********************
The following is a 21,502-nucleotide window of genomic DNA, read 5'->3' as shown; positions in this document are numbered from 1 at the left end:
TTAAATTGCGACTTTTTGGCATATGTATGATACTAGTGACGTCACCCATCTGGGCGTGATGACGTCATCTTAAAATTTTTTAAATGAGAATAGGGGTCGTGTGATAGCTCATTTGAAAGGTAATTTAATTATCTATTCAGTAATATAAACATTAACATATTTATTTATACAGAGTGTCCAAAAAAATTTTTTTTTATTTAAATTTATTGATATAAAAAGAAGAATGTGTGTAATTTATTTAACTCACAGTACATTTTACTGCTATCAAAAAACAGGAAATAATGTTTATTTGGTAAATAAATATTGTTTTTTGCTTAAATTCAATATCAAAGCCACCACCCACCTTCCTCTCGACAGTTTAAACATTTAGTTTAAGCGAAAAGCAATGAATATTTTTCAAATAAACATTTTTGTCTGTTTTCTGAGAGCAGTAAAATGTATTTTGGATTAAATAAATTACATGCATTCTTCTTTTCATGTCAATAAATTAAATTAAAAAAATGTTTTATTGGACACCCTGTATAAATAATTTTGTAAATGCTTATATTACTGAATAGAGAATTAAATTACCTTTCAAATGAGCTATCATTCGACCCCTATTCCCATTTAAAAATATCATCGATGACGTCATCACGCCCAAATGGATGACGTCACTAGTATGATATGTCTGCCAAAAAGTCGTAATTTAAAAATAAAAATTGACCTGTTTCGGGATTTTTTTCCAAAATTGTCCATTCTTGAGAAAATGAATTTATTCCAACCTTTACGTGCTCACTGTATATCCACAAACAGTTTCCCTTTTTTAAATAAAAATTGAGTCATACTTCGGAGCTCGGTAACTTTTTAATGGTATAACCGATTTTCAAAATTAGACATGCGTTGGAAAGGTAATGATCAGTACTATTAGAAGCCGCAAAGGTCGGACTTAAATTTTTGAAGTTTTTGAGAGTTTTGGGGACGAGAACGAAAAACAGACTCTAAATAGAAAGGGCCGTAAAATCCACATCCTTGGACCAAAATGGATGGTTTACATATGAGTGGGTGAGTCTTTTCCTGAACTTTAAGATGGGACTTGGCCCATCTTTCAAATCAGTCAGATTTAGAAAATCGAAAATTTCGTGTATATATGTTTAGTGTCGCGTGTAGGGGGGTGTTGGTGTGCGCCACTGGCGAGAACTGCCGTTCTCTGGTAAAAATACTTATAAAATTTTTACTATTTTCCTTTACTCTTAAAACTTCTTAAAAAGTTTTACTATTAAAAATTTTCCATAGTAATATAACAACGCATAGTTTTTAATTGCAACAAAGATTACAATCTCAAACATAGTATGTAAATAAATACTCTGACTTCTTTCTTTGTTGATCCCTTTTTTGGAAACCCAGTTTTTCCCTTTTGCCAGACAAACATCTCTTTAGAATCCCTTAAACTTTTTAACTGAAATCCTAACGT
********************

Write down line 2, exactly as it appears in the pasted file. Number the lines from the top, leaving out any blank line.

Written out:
TTAAATTGCGACTTTTTGGCATATGTATGATACTAGTGACGTCACCCATCTGGGCGTGATGACGTCATCTTAAAATTTTTTAAATGAGAATAGGGGTCGTGTGATAGCTCATTTGAAAGGTAATTTAATTATCTATTCAGTAATATAAACATTAACATATTTATTTATACAGAGTGTCCAAAAAAATTTTTTTTTATTTAAATTTATTGATATAAAAAGAAGAATGTGTGTAATTTATTTAACTCACAGTACATTTTACTGCTATCAAAAAACAGGAAATAATGTTTATTTGGTAAATAAATATTGTTTTTTGCTTAAATTCAATATCAAAGCCACCACCCACCTTCCTCTCGACAGTTTAAACATTTAGTTTAAGCGAAAAGCAATGAATATTTTTCAAATAAACATTTTTGTCTGTTTTCTGAGAGCAGTAAAATGTATTTTGGATTAAATAAATTACATGCATTCTTCTTTTCATGTCAATAAATTAAATTAAAAAAATGTTTTATTGGACACCCTGTATAAATAATTTTGTAAATGCTTATATTACTGAATAGAGAATTAAATTACCTTTCAAATGAGCTATCATTCGACCCCTATTCCCATTTAAAAATATCATCGATGACGTCATCACGCCCAAATGGATGACGTCACTAGTATGATATGTCTGCCAAAAAGTCGTAATTTAAAAATAAAAATTGACCTGTTTCGGGATTTTTTTCCAAAATTGTCCATTCTTGAGAAAATGAATTTATTCCAACCTTTACGTGCTCACTGTATATCCACAAACAGTTTCCCTTTTTTAAATAAAAATTGAGTCATACTTCGGAGCTCGGTAACTTTTTAATGGTATAACCGATTTTCAAAATTAGACATGCGTTGGAAAGGTAATGATCAGTACTATTAGAAGCCGCAAAGGTCGGACTTAAATTTTTGAAGTTTTTGAGAGTTTTGGGGACGAGAACGAAAAACAGACTCTAAATAGAAAGGGCCGTAAAATCCACATCCTTGGACCAAAATGGATGGTTTACATATGAGTGGGTGAGTCTTTTCCTGAACTTTAAGATGGGACTTGGCCCATCTTTCAAATCAGTCAGATTTAGAAAATCGAAAATTTCGTGTATATATGTTTAGTGTCGCGTGTAGGGGGGTGTTGGTGTGCGCCACTGGCGAGAACTGCCGTTCTCTGGTAAAAATACTTATAAAATTTTTACTATTTTCCTTTACTCTTAAAACTTCTTAAAAAGTTTTACTATTAAAAATTTTCCATAGTAATATAACAACGCATAGTTTTTAATTGCAACAAAGATTACAATCTCAAACATAGTATGTAAATAAATACTCTGACTTCTTTCTTTGTTGATCCCTTTTTTGGAAACCCAGTTTTTCCCTTTTGCCAGACAAACATCTCTTTAGAATCCCTTAAACTTTTTAACTGAAATCCTAACGT